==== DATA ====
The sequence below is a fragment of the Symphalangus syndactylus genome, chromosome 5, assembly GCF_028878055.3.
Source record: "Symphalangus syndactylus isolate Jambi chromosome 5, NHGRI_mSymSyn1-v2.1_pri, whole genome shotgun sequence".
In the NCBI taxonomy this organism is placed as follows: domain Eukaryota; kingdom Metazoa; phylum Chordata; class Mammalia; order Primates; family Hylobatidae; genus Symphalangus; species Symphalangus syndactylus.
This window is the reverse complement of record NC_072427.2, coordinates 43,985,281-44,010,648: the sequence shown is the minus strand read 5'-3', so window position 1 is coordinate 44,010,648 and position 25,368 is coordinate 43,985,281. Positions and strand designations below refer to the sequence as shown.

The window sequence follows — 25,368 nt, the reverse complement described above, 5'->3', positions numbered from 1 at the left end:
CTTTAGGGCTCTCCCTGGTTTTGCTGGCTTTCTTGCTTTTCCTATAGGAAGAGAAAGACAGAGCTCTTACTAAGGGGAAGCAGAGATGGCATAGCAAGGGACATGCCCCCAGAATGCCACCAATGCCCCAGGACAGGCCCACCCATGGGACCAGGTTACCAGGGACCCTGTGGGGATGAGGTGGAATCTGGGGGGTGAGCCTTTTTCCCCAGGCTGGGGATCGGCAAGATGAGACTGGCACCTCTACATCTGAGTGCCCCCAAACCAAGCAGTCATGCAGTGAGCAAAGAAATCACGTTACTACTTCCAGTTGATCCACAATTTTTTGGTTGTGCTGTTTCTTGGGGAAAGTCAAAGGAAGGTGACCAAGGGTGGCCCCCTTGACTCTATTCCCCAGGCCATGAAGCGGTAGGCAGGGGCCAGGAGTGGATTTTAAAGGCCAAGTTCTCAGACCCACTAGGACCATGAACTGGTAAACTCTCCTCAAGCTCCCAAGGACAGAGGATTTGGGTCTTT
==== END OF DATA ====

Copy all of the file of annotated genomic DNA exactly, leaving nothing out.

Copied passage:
The sequence below is a fragment of the Symphalangus syndactylus genome, chromosome 5, assembly GCF_028878055.3.
Source record: "Symphalangus syndactylus isolate Jambi chromosome 5, NHGRI_mSymSyn1-v2.1_pri, whole genome shotgun sequence".
In the NCBI taxonomy this organism is placed as follows: domain Eukaryota; kingdom Metazoa; phylum Chordata; class Mammalia; order Primates; family Hylobatidae; genus Symphalangus; species Symphalangus syndactylus.
This window is the reverse complement of record NC_072427.2, coordinates 43,985,281-44,010,648: the sequence shown is the minus strand read 5'-3', so window position 1 is coordinate 44,010,648 and position 25,368 is coordinate 43,985,281. Positions and strand designations below refer to the sequence as shown.

The window sequence follows — 25,368 nt, the reverse complement described above, 5'->3', positions numbered from 1 at the left end:
CTTTAGGGCTCTCCCTGGTTTTGCTGGCTTTCTTGCTTTTCCTATAGGAAGAGAAAGACAGAGCTCTTACTAAGGGGAAGCAGAGATGGCATAGCAAGGGACATGCCCCCAGAATGCCACCAATGCCCCAGGACAGGCCCACCCATGGGACCAGGTTACCAGGGACCCTGTGGGGATGAGGTGGAATCTGGGGGGTGAGCCTTTTTCCCCAGGCTGGGGATCGGCAAGATGAGACTGGCACCTCTACATCTGAGTGCCCCCAAACCAAGCAGTCATGCAGTGAGCAAAGAAATCACGTTACTACTTCCAGTTGATCCACAATTTTTTGGTTGTGCTGTTTCTTGGGGAAAGTCAAAGGAAGGTGACCAAGGGTGGCCCCCTTGACTCTATTCCCCAGGCCATGAAGCGGTAGGCAGGGGCCAGGAGTGGATTTTAAAGGCCAAGTTCTCAGACCCACTAGGACCATGAACTGGTAAACTCTCCTCAAGCTCCCAAGGACAGAGGATTTGGGTCTTT